Books

10.05.13

Malcolm Gladwell In Five Minutes: What to Know to Pretend You’ve Read the New Book

How do the underdogs of the world like David beat a giant like Goliath? Malcolm Gladwell answers that question in his new book, and Thomas Flynn speed-reads it for you so you can talk about it at parties.

Chances are you’re going to get caught in a heated cocktail-party conversation in the next few weeks about Malcolm Gladwell’s new book, David and Goliath: Underdogs, Misfits, and the Art of Battling Giants. Gladwell is lucratively good at raising a very general question and presenting a slightly counterintuitive answer—just counterintuitive enough to not seem obvious. He wraps up the package neatly with selective stories, data, and research. Witness the mega-success of his books Outliers, The Tipping Point, Blink, and What the Dog Saw.

The New Yorker staff writer is so good at it that is deeply divisive, with some people swearing by his inventive, askew viewpoints and others feeling duped and manipulated by the formulaic maneuvers. Fights are going to start. If you haven’t read the book, don’t want to, and you’re caught off guard by someone demanding your opinion, we’ve got you covered. How good are his claims and how persuasive is Gladwell? Judge for yourself.

Goliath Is the Weak One

David-Goliath fights make good underdog stories, but “we consistently get these kinds of conflicts wrong” is Gladwell’s big argument. He claims that Davids are only considered underdogs because we can’t see their strengths, like agility and accuracy, and Goliaths are the ones who are weak, as they are huge targets who are clumsy and slow. Some disadvantages are actually advantages; underdogs that “win” are never as outclassed as they initially seem.

Don’t Play By Goliath’s Rules

Gladwell argues that a David can beat a Goliath by not playing by Goliath’s rules. In warfare, that means using guerilla tactics. In basketball, that means playing a full-court press defense. The full-court press, usually a desperate late-game gambit, involves defending a team aggressively for the entire length of the court, as opposed to a more conventional half-court approach. A successful press hinges on athleticism and effort, and the tactic can be used to out-hustle a more talented opponent. He cites as examples the Kentucky University teams under coach Rick Pitino and a Bay-Area 12-year-old girls team that improbably contended for a championship.

Dyslexia Is a ‘Desirable Difficulty’

“Desirable difficulties” are disadvantages that force an individual to adapt and be better prepared against future difficulties. After noticing the disproportionately high number of entrepreneurs that were dyslexic, Gladwell posits that dyslexia can act as a “desirable difficulty.” Trial lawyer David Boies, film producer Brian Grazer, and Goldman Sachs president Gary D. Cohn are all incredibly successful in their respective fields not despite their disability, but because of it. Gladwell argues that they are successful because they had to overcompensate when they were young for their difficulty reading. Dyslexia trained them to think unconventionally and to solve problems.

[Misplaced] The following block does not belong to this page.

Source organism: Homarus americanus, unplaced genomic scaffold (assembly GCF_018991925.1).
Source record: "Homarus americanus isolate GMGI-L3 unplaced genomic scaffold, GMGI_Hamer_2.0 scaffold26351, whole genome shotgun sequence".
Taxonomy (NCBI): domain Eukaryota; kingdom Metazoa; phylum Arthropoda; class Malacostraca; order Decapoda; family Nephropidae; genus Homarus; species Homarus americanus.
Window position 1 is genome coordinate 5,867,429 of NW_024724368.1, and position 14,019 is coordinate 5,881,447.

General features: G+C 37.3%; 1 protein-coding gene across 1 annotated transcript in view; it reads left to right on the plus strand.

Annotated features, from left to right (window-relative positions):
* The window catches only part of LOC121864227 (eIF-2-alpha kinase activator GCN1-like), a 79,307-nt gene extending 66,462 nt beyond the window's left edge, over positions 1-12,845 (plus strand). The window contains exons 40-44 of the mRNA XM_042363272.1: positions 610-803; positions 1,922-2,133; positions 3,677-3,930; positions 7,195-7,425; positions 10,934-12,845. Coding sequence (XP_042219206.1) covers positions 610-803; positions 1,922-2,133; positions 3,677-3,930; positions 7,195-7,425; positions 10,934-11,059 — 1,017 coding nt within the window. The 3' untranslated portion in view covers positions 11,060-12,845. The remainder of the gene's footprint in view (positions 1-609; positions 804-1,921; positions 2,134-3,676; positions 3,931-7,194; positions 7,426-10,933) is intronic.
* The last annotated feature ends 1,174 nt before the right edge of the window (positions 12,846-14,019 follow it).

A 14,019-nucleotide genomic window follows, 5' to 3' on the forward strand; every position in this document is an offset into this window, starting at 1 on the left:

MLK Was a David

Gladwell applies his theory of Davids and Goliaths to the civil rights movement, arguing that Martin Luther King and other leaders were successful underdogs because they refused to engage with Goliath on Goliath’s terms. Gladwell deconstructs one of the most famous photographs of the movement: Bill Hudson’s image of Walter Gadsden, a Parker High School student who was grabbed by a police officer while a German Shepherd lunged at his stomach. Gladwell argues that while there had been police brutality in Birmingham, this particular photograph is not an example of it. Gladwell claims that the officer was trying to restrain his dogs while Gadsden was the aggressor. The picture, however, galvanized public opinion and led to widespread support of the protesters in Birmingham. Gladwell says that had always been the plan, and on that day the leaders of the civil rights movement were trying to get just such a photograph.

The “Big Fish in a Little Pond” Advantage

The conventional wisdom is that some universities are better academically than others. Gladwell argues that the quality of the school is less a predictor of individual success than individual merit is. The best students from mediocre schools almost always prove more successful than good students from the elite schools. This is because being a big fish in a little pond has significant advantages. Little ponds encourage individuality and innovation while also providing support and community. Being surrounded by the best students in a big pond can be discouraging much in the same way that being surrounded by happy people can exacerbate depression. This is why, Gladwell posits, happier countries have higher suicide rates than unhappy countries.

Advantages Have a Tipping Point

For both Davids and Goliaths, advantages are rarely linearly related to success. That is, something beneficial is not beneficial ad infinitum. Most advantages have a middle point where they are most effective. Too much can be just as harmful as too little. Gladwell cites class size and income as factors that are universally considered advantages; but past a certain point and they become disadvantages. The optimal amount of students in a class is approximately 25; more than that, and students get less individual attention. However, less than 25 students in a class is too intimate for autonomy and too small to foster discussion. Likewise, Gladwell argues, parenting is most difficult for the very poor or very rich. The middle class are comfortable enough that they do not have to work at the expense of their parenting, but not so wealthy that their money makes it impossible to set limits.